Mitchell, J. D.
O'Halloran, Mason T.
Herring, Matt (interior)
June 1, 2023
1778130208 / 9781778130205
400 sections |
|User Summary:||You work for the government and must successfully navigate your last day of work before leaving on vacation.|
It's certainly not a new idea to create a parody of a well-established gamebook series, as evidenced by the endless succession of joke adventures imitating the visual style of the classic Choose Your Own Adventure books. In many cases, though, the joke is only on the surface level, and the authors don't really demonstrate much understanding of the genre they are imitating. Fortunately, The Citadel of Bureaucracy is not one of those books -- on the contrary, it demonstrates a deep understanding of, and affection for, its source material: the original Fighting Fantasy series.
All the key elements of a classic Fighting Fantasy book can be found here: a green spine, 400 sections, the familiar SKILL/STAMINA/LUCK game system, and a particular blend of captioned full-page artwork with smaller filler pieces. Some fairly advanced game design elements are incorporated, including notes which serve as state-tracking codewords, and occasional situations where the reader must remember to add or subtract values from section numbers under specific circumstances. If you've come to this looking for a fully-fledged gamebook that will take some effort to crack, you won't be disappointed. I must confess that I did not have enough available time during my review period to find the optimal path to the best possible ending, but the parts of the book I was able to explore and map out were mechanically interesting and well-designed; I didn't stumble on any obvious errors along the way.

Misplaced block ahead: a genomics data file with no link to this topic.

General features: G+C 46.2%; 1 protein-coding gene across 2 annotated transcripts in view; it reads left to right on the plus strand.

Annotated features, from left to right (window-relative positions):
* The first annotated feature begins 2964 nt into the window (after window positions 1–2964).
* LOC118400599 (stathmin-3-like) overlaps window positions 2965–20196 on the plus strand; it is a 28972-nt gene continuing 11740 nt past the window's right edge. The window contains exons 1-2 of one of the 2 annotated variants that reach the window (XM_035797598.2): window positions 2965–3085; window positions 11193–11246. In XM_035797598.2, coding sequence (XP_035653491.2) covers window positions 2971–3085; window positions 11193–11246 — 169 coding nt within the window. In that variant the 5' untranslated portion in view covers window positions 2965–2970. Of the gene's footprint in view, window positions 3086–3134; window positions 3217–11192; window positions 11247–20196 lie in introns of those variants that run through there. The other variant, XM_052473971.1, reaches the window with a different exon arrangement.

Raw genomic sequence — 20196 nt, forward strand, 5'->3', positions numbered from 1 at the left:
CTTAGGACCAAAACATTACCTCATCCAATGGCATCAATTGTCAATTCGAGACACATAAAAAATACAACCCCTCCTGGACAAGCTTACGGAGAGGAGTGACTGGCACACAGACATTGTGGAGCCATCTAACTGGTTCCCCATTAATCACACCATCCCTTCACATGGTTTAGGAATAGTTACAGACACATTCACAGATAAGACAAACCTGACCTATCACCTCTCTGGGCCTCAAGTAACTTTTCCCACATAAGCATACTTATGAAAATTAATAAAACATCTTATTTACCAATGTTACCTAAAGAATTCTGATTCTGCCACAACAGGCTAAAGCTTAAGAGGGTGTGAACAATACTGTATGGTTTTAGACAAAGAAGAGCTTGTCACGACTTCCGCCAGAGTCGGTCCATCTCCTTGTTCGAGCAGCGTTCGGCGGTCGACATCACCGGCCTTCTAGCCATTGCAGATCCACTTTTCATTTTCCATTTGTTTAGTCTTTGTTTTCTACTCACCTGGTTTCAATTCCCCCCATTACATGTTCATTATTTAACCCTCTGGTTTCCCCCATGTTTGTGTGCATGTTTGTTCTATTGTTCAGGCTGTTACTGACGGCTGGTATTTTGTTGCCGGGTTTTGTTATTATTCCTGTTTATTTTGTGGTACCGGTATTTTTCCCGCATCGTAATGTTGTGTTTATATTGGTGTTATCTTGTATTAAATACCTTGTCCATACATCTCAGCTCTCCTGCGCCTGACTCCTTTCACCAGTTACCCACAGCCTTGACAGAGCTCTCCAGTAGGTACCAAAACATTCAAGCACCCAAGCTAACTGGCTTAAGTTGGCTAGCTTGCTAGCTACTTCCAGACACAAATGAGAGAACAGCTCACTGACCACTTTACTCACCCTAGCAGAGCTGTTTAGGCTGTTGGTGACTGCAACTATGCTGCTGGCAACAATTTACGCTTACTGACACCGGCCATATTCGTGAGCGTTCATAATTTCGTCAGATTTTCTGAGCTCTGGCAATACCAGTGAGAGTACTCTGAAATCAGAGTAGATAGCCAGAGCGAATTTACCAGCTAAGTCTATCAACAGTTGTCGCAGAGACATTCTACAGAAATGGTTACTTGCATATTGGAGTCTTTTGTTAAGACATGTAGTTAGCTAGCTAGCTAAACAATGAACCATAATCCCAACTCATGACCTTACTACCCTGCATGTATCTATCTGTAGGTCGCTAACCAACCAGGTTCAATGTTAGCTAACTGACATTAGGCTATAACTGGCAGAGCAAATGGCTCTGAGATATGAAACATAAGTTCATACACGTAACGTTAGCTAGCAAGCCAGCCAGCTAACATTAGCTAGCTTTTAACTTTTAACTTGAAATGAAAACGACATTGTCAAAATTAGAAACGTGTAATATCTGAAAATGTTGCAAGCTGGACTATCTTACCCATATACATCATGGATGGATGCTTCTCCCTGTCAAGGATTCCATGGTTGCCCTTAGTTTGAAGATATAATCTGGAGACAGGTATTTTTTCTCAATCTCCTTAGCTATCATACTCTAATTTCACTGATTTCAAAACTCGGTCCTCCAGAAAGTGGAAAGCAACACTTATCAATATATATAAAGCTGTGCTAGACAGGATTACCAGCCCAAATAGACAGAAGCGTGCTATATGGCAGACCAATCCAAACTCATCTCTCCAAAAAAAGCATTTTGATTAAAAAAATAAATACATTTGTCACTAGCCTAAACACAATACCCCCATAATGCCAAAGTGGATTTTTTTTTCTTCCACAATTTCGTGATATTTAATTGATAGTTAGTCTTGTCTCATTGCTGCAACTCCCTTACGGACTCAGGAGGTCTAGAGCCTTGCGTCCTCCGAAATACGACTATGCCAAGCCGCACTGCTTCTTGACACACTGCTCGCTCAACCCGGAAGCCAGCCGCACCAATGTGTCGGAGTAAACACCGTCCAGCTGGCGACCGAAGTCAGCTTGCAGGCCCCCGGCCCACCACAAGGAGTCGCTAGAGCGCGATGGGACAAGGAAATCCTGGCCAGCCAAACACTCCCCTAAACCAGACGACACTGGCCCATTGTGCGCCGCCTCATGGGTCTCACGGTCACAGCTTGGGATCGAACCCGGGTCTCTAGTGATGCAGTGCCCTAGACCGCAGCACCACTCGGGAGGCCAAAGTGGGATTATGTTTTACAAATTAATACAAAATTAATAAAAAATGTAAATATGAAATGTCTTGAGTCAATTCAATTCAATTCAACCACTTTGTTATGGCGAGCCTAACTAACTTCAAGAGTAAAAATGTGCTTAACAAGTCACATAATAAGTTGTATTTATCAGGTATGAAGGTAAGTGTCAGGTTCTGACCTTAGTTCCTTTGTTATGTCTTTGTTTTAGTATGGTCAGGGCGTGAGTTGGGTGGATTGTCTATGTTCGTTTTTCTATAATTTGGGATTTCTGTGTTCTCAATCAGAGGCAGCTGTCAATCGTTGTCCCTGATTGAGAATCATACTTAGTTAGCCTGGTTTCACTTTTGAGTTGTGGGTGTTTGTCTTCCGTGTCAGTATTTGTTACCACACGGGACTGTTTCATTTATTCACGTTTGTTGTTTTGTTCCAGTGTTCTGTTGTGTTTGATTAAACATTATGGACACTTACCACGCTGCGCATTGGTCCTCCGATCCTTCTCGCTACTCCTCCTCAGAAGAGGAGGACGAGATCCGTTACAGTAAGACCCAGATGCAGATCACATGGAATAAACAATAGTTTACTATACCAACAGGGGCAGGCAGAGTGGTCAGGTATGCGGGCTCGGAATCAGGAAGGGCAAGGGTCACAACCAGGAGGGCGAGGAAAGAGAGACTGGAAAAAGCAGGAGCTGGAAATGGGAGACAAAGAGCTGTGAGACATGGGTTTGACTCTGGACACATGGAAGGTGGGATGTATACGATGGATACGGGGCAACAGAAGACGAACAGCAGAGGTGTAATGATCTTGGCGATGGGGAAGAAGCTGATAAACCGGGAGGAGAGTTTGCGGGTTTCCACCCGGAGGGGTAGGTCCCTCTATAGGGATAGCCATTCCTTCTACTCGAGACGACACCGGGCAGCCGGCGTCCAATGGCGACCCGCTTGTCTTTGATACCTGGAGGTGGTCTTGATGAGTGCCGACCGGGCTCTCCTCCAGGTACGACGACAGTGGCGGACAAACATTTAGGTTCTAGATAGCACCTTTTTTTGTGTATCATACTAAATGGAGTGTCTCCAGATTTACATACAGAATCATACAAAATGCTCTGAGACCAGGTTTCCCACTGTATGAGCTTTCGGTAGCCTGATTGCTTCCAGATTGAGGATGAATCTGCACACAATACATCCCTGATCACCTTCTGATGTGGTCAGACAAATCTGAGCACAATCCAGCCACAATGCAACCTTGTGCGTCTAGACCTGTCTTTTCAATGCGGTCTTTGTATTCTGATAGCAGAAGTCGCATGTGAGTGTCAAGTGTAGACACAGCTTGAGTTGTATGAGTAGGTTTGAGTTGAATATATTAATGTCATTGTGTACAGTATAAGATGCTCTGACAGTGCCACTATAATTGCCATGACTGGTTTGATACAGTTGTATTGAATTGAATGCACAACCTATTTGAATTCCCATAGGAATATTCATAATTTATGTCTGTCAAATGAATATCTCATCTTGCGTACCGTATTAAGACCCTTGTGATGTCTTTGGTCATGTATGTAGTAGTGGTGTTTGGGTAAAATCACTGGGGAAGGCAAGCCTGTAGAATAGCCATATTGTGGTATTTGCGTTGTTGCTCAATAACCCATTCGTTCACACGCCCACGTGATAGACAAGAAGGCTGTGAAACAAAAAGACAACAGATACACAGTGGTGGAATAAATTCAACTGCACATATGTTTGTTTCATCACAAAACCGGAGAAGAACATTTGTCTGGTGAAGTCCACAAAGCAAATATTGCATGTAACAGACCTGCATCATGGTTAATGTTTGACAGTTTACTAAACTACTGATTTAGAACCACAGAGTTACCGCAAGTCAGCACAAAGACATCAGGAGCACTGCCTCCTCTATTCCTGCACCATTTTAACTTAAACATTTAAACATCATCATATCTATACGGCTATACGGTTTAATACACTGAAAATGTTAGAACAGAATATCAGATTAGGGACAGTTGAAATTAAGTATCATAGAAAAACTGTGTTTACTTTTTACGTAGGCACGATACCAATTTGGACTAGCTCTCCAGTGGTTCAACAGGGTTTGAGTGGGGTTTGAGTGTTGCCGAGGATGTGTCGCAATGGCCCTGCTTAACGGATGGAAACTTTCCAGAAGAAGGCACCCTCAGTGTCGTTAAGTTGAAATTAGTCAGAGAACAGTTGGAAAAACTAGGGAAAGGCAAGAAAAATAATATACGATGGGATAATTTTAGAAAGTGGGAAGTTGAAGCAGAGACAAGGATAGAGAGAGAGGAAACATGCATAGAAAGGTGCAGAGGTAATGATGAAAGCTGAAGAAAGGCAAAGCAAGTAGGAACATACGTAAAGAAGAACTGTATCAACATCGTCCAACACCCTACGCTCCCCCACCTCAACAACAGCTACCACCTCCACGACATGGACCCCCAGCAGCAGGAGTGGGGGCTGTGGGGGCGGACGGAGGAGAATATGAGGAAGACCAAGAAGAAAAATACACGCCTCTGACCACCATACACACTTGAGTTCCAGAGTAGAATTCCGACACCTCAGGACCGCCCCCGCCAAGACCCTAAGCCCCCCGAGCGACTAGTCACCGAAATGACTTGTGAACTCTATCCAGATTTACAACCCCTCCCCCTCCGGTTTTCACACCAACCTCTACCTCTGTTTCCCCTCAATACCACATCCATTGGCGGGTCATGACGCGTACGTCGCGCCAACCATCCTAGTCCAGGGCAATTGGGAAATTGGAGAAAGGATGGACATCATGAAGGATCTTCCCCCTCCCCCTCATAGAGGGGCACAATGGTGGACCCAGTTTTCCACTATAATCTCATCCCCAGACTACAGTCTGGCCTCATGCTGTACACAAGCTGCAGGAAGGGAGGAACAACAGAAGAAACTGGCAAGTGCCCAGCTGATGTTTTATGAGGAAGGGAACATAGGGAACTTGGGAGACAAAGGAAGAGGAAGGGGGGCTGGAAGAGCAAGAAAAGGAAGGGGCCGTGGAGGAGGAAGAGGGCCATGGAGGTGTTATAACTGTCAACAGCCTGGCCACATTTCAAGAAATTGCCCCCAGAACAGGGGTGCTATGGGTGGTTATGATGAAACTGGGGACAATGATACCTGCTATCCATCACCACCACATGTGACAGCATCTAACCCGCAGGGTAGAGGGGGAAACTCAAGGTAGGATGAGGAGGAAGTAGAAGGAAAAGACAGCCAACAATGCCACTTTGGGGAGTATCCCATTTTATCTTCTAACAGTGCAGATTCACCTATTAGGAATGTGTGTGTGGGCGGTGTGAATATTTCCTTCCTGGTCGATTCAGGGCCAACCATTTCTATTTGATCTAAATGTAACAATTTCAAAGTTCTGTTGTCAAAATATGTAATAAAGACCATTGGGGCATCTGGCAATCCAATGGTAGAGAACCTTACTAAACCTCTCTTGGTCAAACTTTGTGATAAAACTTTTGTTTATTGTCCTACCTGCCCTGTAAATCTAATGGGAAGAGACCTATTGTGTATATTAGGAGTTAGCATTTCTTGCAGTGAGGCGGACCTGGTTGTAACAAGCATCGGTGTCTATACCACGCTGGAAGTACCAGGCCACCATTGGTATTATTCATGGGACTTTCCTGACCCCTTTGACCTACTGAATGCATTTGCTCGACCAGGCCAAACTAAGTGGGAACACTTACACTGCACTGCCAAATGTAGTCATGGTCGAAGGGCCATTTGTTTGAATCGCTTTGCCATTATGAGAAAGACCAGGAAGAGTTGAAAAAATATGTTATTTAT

Of course, there's more to a gamebook than just the game part, so the text is also worth addressing. This is a book about senseless bureaucracy and office politics; these subjects have been addressed before in a variety of media ranging from interactive fiction works like Douglas Adams' Bureaucracy text adventure to films like Office Space, and what is presented here doesn't break major new ground. However, it is competently-written and relatable, and it's certainly a less-explored gamebook genre than generic fantasy. It shines most when it applies the full-on gamebook treatment to its mundane subject matter. My personal highlight was when an encounter with a Canada goose eventually led up to a combat in which the stat block was labeled COBRA CHICKEN.
While this book probably won't appeal to everyone, it does an impressive job of targeting two audiences simultaneously yet independently. A gamebook fanatic could enjoy this even without fully appreciating the humor, while a reader more interested in the jokes could follow the "how to cheat fairly" section of the rules, ignore most of the mechanics, and still have an enjoyable experience. If you happen to fall into both of these categories -- a gamebook addict who appreciates office humor -- you should definitely make some time to check this one out!
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